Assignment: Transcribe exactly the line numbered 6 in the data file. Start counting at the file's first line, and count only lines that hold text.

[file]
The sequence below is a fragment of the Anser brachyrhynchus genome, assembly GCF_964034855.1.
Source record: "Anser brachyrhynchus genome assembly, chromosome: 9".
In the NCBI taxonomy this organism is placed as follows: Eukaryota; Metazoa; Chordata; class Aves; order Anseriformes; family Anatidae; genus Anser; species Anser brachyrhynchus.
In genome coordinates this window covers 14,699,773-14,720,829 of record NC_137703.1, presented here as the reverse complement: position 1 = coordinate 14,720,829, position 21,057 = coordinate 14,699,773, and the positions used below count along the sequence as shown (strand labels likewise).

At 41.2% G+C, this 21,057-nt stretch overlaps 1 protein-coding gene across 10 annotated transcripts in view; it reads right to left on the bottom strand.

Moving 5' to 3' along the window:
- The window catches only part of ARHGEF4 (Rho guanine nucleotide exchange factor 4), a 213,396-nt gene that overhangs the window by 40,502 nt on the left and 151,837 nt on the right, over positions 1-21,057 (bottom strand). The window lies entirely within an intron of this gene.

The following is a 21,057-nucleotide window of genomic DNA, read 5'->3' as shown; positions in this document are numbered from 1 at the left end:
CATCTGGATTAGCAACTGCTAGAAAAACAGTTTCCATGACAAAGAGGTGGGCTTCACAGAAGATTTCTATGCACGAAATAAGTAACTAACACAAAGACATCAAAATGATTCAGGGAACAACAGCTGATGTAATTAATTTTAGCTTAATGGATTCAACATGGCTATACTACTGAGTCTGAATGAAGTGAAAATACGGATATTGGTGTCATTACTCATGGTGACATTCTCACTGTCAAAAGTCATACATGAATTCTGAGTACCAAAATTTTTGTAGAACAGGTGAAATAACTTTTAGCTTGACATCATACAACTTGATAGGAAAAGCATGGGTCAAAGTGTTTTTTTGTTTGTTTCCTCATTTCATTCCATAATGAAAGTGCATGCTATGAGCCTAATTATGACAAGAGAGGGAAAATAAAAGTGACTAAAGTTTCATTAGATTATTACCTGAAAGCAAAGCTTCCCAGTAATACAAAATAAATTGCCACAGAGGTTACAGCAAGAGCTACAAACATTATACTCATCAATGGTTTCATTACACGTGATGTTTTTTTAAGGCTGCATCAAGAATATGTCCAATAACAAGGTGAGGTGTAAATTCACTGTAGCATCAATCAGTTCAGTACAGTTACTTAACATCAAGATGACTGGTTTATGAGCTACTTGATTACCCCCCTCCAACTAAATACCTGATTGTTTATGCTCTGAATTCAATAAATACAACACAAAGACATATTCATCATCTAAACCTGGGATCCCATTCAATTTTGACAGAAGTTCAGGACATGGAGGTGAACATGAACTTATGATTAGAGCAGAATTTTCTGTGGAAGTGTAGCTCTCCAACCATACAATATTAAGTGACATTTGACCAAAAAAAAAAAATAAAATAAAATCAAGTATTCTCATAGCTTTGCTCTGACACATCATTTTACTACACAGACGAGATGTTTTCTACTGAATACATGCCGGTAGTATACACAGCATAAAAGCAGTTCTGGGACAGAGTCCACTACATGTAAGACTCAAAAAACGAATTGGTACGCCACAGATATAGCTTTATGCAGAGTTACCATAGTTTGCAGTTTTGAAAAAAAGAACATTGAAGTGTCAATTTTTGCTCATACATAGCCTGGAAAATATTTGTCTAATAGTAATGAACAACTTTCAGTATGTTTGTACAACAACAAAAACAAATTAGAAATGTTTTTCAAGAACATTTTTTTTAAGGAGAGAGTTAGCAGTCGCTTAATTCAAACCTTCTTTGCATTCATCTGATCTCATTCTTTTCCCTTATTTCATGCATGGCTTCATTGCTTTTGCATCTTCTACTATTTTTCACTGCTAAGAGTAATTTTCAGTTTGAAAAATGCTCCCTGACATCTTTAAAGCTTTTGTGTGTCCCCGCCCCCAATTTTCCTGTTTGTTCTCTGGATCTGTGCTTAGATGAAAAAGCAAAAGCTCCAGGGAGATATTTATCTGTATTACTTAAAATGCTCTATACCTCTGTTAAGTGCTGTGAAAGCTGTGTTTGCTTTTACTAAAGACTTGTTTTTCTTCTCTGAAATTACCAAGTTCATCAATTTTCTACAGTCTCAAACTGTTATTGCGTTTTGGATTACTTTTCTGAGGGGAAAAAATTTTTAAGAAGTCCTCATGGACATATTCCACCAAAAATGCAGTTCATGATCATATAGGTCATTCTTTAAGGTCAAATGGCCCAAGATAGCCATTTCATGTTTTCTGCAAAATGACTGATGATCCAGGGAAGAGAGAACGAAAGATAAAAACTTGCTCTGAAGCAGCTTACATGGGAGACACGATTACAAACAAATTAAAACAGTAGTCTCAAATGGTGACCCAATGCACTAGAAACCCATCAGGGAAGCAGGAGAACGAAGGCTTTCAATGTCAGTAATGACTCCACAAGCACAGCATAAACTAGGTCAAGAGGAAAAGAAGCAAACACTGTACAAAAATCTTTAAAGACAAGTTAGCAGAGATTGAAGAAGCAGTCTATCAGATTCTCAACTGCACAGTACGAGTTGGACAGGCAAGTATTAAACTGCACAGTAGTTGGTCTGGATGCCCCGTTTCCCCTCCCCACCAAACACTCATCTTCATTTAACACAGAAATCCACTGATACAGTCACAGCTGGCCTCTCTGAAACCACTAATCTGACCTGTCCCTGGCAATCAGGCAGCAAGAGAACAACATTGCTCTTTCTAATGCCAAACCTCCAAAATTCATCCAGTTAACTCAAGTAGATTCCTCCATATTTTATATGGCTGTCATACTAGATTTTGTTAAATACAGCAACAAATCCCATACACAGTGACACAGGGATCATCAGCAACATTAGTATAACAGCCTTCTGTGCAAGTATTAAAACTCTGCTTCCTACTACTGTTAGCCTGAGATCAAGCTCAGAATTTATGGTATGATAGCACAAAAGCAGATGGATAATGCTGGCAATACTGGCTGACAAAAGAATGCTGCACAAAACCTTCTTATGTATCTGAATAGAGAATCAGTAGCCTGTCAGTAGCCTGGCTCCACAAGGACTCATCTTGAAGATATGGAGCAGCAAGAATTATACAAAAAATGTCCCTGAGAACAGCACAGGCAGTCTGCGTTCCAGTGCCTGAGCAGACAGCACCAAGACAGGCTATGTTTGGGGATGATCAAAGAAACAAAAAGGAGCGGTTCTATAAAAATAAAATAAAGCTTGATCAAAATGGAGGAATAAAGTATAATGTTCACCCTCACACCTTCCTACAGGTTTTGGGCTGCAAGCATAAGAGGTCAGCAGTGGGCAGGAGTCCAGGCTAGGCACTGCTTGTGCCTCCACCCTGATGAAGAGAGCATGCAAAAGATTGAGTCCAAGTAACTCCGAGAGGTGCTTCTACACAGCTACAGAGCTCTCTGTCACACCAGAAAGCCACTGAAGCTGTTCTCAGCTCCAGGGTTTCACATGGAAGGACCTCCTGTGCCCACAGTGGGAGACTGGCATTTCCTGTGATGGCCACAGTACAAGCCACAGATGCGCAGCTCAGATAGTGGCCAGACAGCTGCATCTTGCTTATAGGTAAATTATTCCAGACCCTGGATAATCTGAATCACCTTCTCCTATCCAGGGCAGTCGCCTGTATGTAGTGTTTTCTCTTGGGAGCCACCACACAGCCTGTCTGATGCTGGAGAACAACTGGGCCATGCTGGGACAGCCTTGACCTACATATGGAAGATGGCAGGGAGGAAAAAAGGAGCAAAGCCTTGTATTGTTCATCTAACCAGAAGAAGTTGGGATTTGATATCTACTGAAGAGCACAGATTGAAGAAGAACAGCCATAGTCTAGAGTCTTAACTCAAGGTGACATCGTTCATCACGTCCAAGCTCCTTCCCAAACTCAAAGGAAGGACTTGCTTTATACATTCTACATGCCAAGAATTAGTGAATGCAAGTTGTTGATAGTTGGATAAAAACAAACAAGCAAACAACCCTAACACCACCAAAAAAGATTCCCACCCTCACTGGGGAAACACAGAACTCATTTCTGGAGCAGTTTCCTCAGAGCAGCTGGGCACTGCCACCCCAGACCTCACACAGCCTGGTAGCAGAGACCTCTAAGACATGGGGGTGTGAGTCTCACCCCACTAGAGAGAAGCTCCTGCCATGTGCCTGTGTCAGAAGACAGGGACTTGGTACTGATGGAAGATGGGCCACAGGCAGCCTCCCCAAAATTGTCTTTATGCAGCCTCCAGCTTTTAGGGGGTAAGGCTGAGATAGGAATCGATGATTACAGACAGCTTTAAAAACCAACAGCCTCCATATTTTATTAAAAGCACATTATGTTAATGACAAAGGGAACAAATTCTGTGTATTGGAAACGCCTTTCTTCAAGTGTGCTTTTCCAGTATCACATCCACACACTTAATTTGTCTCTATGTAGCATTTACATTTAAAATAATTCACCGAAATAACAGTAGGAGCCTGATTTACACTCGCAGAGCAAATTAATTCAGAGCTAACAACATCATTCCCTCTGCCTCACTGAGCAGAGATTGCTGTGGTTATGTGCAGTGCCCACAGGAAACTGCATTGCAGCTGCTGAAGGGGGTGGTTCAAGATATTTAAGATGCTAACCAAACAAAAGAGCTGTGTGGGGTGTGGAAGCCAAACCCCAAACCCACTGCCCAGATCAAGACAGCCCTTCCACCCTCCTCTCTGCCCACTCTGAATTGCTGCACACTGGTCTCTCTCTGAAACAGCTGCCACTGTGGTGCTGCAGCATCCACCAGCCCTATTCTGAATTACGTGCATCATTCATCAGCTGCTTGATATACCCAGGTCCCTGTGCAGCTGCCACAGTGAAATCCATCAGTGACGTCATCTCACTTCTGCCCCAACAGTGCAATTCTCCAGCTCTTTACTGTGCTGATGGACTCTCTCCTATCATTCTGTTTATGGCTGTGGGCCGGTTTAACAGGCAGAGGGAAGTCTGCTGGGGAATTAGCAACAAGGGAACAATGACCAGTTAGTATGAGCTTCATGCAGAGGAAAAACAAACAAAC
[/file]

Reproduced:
Moving 5' to 3' along the window: